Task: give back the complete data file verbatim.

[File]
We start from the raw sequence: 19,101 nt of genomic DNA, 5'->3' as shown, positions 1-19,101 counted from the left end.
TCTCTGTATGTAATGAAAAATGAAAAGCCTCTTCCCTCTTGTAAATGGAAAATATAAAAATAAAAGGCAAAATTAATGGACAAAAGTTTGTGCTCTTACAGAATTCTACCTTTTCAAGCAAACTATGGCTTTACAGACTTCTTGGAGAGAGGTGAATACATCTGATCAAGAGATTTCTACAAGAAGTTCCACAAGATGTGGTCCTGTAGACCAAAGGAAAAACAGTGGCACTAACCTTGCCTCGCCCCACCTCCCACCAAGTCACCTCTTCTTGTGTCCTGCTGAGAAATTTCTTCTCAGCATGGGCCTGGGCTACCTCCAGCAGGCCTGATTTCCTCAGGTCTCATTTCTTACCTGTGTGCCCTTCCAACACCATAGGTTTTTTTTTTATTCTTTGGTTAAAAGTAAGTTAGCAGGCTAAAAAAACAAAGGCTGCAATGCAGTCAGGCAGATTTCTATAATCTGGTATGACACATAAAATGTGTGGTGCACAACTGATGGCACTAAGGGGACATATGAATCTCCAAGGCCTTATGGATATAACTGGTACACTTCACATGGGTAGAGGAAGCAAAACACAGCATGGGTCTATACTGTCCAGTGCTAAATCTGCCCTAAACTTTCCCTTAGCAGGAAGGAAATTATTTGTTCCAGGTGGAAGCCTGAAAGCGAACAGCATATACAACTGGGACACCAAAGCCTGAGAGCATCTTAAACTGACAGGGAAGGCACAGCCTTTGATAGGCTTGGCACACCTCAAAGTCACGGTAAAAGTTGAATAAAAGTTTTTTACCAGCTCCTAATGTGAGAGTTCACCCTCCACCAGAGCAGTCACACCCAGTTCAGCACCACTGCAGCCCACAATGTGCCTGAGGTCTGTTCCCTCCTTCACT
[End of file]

We start from the raw sequence: 19,101 nt of genomic DNA, 5'->3' as shown, positions 1-19,101 counted from the left end.
TCTCTGTATGTAATGAAAAATGAAAAGCCTCTTCCCTCTTGTAAATGGAAAATATAAAAATAAAAGGCAAAATTAATGGACAAAAGTTTGTGCTCTTACAGAATTCTACCTTTTCAAGCAAACTATGGCTTTACAGACTTCTTGGAGAGAGGTGAATACATCTGATCAAGAGATTTCTACAAGAAGTTCCACAAGATGTGGTCCTGTAGACCAAAGGAAAAACAGTGGCACTAACCTTGCCTCGCCCCACCTCCCACCAAGTCACCTCTTCTTGTGTCCTGCTGAGAAATTTCTTCTCAGCATGGGCCTGGGCTACCTCCAGCAGGCCTGATTTCCTCAGGTCTCATTTCTTACCTGTGTGCCCTTCCAACACCATAGGTTTTTTTTTTATTCTTTGGTTAAAAGTAAGTTAGCAGGCTAAAAAAACAAAGGCTGCAATGCAGTCAGGCAGATTTCTATAATCTGGTATGACACATAAAATGTGTGGTGCACAACTGATGGCACTAAGGGGACATATGAATCTCCAAGGCCTTATGGATATAACTGGTACACTTCACATGGGTAGAGGAAGCAAAACACAGCATGGGTCTATACTGTCCAGTGCTAAATCTGCCCTAAACTTTCCCTTAGCAGGAAGGAAATTATTTGTTCCAGGTGGAAGCCTGAAAGCGAACAGCATATACAACTGGGACACCAAAGCCTGAGAGCATCTTAAACTGACAGGGAAGGCACAGCCTTTGATAGGCTTGGCACACCTCAAAGTCACGGTAAAAGTTGAATAAAAGTTTTTTACCAGCTCCTAATGTGAGAGTTCACCCTCCACCAGAGCAGTCACACCCAGTTCAGCACCACTGCAGCCCACAATGTGCCTGAGGTCTGTTCCCTCCTTCACT